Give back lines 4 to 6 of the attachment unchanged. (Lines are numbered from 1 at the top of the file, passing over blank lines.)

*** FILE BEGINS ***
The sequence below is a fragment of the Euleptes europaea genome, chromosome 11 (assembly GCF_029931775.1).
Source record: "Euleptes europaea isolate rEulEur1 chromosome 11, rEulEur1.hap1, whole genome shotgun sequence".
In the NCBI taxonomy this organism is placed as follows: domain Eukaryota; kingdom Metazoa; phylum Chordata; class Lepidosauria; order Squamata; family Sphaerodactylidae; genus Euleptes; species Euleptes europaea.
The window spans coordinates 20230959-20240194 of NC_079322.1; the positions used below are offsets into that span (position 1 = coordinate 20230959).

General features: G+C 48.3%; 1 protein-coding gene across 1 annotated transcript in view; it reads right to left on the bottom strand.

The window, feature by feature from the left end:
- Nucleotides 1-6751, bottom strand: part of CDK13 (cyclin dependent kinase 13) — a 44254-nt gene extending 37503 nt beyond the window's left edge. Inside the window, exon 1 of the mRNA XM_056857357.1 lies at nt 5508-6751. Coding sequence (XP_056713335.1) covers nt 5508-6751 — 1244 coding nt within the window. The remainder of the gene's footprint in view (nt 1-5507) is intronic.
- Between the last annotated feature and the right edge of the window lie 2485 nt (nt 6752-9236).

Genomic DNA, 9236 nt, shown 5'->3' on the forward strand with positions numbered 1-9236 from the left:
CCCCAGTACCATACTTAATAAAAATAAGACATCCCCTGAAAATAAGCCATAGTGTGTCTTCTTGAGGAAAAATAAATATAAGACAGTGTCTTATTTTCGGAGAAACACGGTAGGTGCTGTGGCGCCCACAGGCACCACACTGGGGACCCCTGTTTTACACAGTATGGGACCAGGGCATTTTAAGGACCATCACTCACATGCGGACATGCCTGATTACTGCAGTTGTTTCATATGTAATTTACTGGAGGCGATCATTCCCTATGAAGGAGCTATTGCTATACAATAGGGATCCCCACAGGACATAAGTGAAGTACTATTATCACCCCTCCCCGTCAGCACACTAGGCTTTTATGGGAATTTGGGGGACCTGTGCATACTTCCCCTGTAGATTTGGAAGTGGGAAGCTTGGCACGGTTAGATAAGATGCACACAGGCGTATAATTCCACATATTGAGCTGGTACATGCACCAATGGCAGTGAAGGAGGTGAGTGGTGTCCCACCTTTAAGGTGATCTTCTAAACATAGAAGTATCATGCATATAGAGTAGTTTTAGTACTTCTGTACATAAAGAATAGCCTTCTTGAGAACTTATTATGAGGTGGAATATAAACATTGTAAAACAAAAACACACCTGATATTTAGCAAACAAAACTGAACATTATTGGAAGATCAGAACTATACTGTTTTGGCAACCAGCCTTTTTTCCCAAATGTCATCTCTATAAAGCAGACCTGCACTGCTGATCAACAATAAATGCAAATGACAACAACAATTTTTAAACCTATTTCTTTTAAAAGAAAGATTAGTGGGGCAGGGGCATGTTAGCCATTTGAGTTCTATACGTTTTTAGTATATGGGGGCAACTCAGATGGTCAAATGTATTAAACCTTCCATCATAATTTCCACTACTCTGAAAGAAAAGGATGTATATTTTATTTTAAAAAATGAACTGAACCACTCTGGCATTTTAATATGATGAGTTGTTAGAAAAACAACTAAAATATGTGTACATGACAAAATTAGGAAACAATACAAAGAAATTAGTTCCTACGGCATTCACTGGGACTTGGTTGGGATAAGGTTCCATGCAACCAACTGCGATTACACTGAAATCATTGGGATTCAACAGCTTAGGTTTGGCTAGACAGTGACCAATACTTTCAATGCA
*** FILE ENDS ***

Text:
The window spans coordinates 20230959-20240194 of NC_079322.1; the positions used below are offsets into that span (position 1 = coordinate 20230959).

General features: G+C 48.3%; 1 protein-coding gene across 1 annotated transcript in view; it reads right to left on the bottom strand.

The window, feature by feature from the left end: